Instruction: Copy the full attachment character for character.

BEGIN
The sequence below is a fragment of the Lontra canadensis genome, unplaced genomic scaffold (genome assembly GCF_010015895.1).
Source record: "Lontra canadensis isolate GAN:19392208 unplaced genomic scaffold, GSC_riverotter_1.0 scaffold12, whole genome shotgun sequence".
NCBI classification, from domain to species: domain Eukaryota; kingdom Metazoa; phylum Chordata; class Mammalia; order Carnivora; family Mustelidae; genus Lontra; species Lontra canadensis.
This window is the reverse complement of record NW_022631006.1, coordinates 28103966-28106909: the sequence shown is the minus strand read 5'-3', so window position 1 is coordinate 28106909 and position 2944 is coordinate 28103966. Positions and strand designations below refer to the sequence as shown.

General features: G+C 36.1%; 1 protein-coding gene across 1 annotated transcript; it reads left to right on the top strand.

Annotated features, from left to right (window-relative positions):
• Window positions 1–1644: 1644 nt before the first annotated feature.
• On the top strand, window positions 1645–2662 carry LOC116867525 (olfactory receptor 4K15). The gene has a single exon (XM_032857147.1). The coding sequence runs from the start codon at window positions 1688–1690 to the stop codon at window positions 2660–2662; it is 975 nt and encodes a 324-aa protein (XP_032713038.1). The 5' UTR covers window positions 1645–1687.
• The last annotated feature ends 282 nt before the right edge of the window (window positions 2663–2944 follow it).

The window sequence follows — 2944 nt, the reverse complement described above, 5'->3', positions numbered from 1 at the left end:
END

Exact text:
The sequence below is a fragment of the Lontra canadensis genome, unplaced genomic scaffold (genome assembly GCF_010015895.1).
Source record: "Lontra canadensis isolate GAN:19392208 unplaced genomic scaffold, GSC_riverotter_1.0 scaffold12, whole genome shotgun sequence".
NCBI classification, from domain to species: domain Eukaryota; kingdom Metazoa; phylum Chordata; class Mammalia; order Carnivora; family Mustelidae; genus Lontra; species Lontra canadensis.
This window is the reverse complement of record NW_022631006.1, coordinates 28103966-28106909: the sequence shown is the minus strand read 5'-3', so window position 1 is coordinate 28106909 and position 2944 is coordinate 28103966. Positions and strand designations below refer to the sequence as shown.

General features: G+C 36.1%; 1 protein-coding gene across 1 annotated transcript; it reads left to right on the top strand.

Annotated features, from left to right (window-relative positions):
• Window positions 1–1644: 1644 nt before the first annotated feature.
• On the top strand, window positions 1645–2662 carry LOC116867525 (olfactory receptor 4K15). The gene has a single exon (XM_032857147.1). The coding sequence runs from the start codon at window positions 1688–1690 to the stop codon at window positions 2660–2662; it is 975 nt and encodes a 324-aa protein (XP_032713038.1). The 5' UTR covers window positions 1645–1687.
• The last annotated feature ends 282 nt before the right edge of the window (window positions 2663–2944 follow it).

The window sequence follows — 2944 nt, the reverse complement described above, 5'->3', positions numbered from 1 at the left end: